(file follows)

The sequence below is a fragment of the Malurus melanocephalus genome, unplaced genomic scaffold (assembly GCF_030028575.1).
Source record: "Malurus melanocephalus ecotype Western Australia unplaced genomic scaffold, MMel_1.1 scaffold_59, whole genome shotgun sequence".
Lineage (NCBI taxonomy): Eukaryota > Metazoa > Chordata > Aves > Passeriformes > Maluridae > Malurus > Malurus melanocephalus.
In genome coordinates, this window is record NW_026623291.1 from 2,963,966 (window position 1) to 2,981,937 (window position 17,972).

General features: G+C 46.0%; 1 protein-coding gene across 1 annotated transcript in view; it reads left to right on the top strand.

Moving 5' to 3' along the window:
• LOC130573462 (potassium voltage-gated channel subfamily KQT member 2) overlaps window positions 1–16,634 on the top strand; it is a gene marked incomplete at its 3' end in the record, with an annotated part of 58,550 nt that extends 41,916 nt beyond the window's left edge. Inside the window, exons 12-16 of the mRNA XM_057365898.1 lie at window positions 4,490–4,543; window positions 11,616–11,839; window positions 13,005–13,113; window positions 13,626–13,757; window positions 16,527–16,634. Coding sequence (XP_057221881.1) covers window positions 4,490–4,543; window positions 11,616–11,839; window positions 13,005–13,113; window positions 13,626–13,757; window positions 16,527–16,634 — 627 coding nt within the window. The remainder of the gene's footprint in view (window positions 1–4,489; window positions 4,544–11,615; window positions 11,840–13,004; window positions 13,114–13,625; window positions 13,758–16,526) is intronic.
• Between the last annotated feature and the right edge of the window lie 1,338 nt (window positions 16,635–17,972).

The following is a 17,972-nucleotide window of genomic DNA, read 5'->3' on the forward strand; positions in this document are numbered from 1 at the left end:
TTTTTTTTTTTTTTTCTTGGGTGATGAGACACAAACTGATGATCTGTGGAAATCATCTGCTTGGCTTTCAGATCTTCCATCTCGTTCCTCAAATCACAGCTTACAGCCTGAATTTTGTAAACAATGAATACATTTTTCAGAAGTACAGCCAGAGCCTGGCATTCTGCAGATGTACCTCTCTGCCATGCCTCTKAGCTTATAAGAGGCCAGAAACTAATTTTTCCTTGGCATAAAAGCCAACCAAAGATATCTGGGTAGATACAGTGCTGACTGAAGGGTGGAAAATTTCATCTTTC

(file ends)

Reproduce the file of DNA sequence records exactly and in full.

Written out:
The sequence below is a fragment of the Malurus melanocephalus genome, unplaced genomic scaffold (assembly GCF_030028575.1).
Source record: "Malurus melanocephalus ecotype Western Australia unplaced genomic scaffold, MMel_1.1 scaffold_59, whole genome shotgun sequence".
Lineage (NCBI taxonomy): Eukaryota > Metazoa > Chordata > Aves > Passeriformes > Maluridae > Malurus > Malurus melanocephalus.
In genome coordinates, this window is record NW_026623291.1 from 2,963,966 (window position 1) to 2,981,937 (window position 17,972).

General features: G+C 46.0%; 1 protein-coding gene across 1 annotated transcript in view; it reads left to right on the top strand.

Moving 5' to 3' along the window:
• LOC130573462 (potassium voltage-gated channel subfamily KQT member 2) overlaps window positions 1–16,634 on the top strand; it is a gene marked incomplete at its 3' end in the record, with an annotated part of 58,550 nt that extends 41,916 nt beyond the window's left edge. Inside the window, exons 12-16 of the mRNA XM_057365898.1 lie at window positions 4,490–4,543; window positions 11,616–11,839; window positions 13,005–13,113; window positions 13,626–13,757; window positions 16,527–16,634. Coding sequence (XP_057221881.1) covers window positions 4,490–4,543; window positions 11,616–11,839; window positions 13,005–13,113; window positions 13,626–13,757; window positions 16,527–16,634 — 627 coding nt within the window. The remainder of the gene's footprint in view (window positions 1–4,489; window positions 4,544–11,615; window positions 11,840–13,004; window positions 13,114–13,625; window positions 13,758–16,526) is intronic.
• Between the last annotated feature and the right edge of the window lie 1,338 nt (window positions 16,635–17,972).

The following is a 17,972-nucleotide window of genomic DNA, read 5'->3' on the forward strand; positions in this document are numbered from 1 at the left end:
TTTTTTTTTTTTTTTCTTGGGTGATGAGACACAAACTGATGATCTGTGGAAATCATCTGCTTGGCTTTCAGATCTTCCATCTCGTTCCTCAAATCACAGCTTACAGCCTGAATTTTGTAAACAATGAATACATTTTTCAGAAGTACAGCCAGAGCCTGGCATTCTGCAGATGTACCTCTCTGCCATGCCTCTKAGCTTATAAGAGGCCAGAAACTAATTTTTCCTTGGCATAAAAGCCAACCAAAGATATCTGGGTAGATACAGTGCTGACTGAAGGGTGGAAAATTTCATCTTTC